Confusing and foolish, Ron. I agree completely but what use? I've begun to believe that this forum is inhabited by underaged idiot children.

What a silly question - to carry a double action pistol cocked and locked.......why? You'll fumble with your safety for much longer than it will take to pull through the double action, if in your panicky state you're able to remember that there IS a safety.

and yes, children, even if you are well trained there's a better than 50-50 chance that you'll do something wrong the first time you come under fire. Little bit better if you just believe that you are ABOUT to be fired upon.

krs
May 5, 2009, 02:18 PM
I just went out and racked the slides of both my CZ-82's and don't find them difficult at all. Both have brand new Wolff recoil springs too, the 5% more than factory version.

I also fired a round out the back door double action. I did not think that the pull is heavy at all. Heavier than any of my 1911's sure, but for a DA pistol fired DA I think it's a very agreeable and light trigger. Smooth too.

REally nice guns aren't they? Maybe I'll send off for a third one today so I can mess with one - mill the slide smooth, maybe add some ballcut channels like a racegun, put on this spare Heinie sight that's been sitting around, hmmm, good idea.

See ya!

Girodin
May 5, 2009, 02:30 PM
and yes, children, even if you are well trained there's a better than 50-50 chance that you'll do something wrong the first time you come under fire.

What is the source of that statistic old and wise sage. Who does that statistic apply to? I imagine that there are individuals on this forum with a very broad range of training and experience yet you have lumped the all together under a blanket statement. As for the assurance that one will fumble with the saftey, how you be so certain. One shouldn't be remembering anything if they are sufficiently versed in the use of their firearm. Things like one's draw and disengaging the safety ought to be ingrained into muscle memory to the point they are reactions and happen virtually naturally. Of course it is a small fraction of gun owners that put in the time and effort required to reach that level. Perhaps you are merely trying to underscore your point about under aged idiot children posters. Mission accomplished.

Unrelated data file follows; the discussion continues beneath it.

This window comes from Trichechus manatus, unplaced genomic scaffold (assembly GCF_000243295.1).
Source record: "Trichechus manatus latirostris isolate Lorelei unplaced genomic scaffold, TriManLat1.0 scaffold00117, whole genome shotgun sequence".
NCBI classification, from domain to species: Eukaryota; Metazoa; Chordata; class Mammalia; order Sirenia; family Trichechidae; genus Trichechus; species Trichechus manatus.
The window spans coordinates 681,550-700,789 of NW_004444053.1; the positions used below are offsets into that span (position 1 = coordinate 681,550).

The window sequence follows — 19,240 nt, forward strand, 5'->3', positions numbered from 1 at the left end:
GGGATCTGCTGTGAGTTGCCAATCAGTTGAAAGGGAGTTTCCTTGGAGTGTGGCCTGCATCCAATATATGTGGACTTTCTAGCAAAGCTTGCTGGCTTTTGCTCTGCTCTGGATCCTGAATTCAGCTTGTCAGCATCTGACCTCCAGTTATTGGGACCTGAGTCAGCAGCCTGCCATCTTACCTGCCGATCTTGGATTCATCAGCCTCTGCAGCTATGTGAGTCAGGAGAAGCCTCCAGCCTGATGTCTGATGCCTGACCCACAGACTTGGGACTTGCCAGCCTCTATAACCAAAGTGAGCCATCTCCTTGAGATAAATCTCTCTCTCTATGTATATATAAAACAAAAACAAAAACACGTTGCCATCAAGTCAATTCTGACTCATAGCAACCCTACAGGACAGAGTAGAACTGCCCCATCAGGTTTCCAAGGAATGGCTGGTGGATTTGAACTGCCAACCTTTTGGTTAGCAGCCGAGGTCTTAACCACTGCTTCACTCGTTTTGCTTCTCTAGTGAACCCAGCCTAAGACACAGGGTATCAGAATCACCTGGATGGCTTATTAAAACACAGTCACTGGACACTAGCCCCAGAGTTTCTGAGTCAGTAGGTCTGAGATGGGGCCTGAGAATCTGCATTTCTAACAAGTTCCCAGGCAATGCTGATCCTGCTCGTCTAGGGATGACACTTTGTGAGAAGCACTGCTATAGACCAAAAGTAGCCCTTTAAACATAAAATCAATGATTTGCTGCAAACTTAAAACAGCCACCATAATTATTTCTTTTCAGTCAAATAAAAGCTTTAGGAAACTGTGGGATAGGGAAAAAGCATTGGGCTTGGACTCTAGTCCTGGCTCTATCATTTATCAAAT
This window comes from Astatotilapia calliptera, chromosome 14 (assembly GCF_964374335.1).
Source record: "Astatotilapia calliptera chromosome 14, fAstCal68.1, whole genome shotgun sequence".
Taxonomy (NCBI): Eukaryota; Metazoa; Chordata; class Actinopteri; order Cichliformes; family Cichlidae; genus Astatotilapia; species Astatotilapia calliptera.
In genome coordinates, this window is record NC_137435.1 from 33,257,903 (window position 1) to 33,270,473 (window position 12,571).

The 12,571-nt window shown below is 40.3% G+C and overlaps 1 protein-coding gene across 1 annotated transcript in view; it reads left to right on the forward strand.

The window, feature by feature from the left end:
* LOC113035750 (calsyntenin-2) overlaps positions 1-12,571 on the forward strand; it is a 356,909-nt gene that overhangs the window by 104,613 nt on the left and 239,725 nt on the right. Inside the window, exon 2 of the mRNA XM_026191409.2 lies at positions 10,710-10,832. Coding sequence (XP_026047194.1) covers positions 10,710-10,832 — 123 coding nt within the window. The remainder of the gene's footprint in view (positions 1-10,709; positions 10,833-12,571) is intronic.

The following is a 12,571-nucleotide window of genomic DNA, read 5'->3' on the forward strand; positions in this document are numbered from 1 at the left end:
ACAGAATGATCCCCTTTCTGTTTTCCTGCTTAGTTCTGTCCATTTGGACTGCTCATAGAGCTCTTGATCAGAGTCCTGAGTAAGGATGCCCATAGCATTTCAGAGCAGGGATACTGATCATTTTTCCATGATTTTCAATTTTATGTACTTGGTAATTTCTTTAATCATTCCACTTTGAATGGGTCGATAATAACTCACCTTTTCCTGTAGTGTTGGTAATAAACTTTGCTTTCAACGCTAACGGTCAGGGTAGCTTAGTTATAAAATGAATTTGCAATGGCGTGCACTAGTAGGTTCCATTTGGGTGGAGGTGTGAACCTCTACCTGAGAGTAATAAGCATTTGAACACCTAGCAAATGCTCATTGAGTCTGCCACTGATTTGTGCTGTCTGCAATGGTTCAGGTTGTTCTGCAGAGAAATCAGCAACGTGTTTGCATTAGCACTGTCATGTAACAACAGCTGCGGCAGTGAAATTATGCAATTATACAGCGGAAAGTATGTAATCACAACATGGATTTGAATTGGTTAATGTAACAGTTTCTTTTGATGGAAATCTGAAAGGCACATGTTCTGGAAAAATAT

Ed Ames
May 5, 2009, 02:30 PM
Does wolff make specific '82 springs now?

I use a cut down already heavy Mak spring. I don't know what the force is exactly but it fully tames my full pressure XTP handloads and that was my goal.

Yes, a very sweet shooter. It's a blowback action though so I'm not sure I'd mess much with the slide mass. My only mods are the heavy spring and meprolight night sights.

Dark Skies
May 5, 2009, 02:39 PM
There was this..... !!!

This is why I never carried a pistol in anything other than a shoulder rig. Ugh! I can't even begin to imagine the pain of shooting your meat and two veg.

loneviking
May 5, 2009, 11:55 PM
What a silly question - to carry a double action pistol cocked and locked.......why? You'll fumble with your safety for much longer than it will take to pull through the double action, if in your panicky state you're able to remember that there IS a safety.



Exactly! And yet, the manual for these guns says that this is one of the options to carry these. Go to the C.Z. site and this is what they mean when they say 'selective DA or SA'. The DA pull on one of these isn't bad at all.

Mastiff
May 6, 2009, 12:47 AM
Unless your financial situation precludes it, you can buy a Glock for not much more than the CZ's and have grip reductions done that will bring a trigger into reach for you while being safer than a CZ. These folks here are good at it:

http://www.southwestshootingauthority.com/612600.html

You could also buy a Springfield XD and have similar work done and the XD's have a grip safety and/or a slide safety. Saying that the safety is at least as positive as a 1911 isn't saying much. Go read some of the 1911 safety threads where guys admit having safeties come off while carrying a 'cocked and locked' 1911 in a holster.
__________________

Thanks for the link. I'll give them a call tomorrow.

TMann
May 6, 2009, 01:28 AM
I think that there's a big difference between carrying a cocked and locked handgun in a thin nylon pants holster, and carrying it in a tightly fitted kydex or leather holster. I currently own three different models of IWB holsters, with two more on the way. Each of them holds my handgun securely, and each of them completely covers the trigger guard.

The only gun that I have that can be carried cocked and locked is a CZ 75B. The safeties on my 75B click firmly into the fire and safety positions. I have a hard time seeing how they would be clicked off. Also, the trigger on my 75B has a pull that is reasonably long and heavy. It's not as light as a SA-only trigger, such as is found on my Ruger MK III or a 1911. So even if the safety were clicked off, the chance of the trigger, which is protected by the holster, being pulled are incredibly small. (Disclaimer: I've never actually handled a CZ 82, so I can't speak to the feel of its safety and trigger. It sounds like the 82 in question had much a much lighter safety and trigger pull.)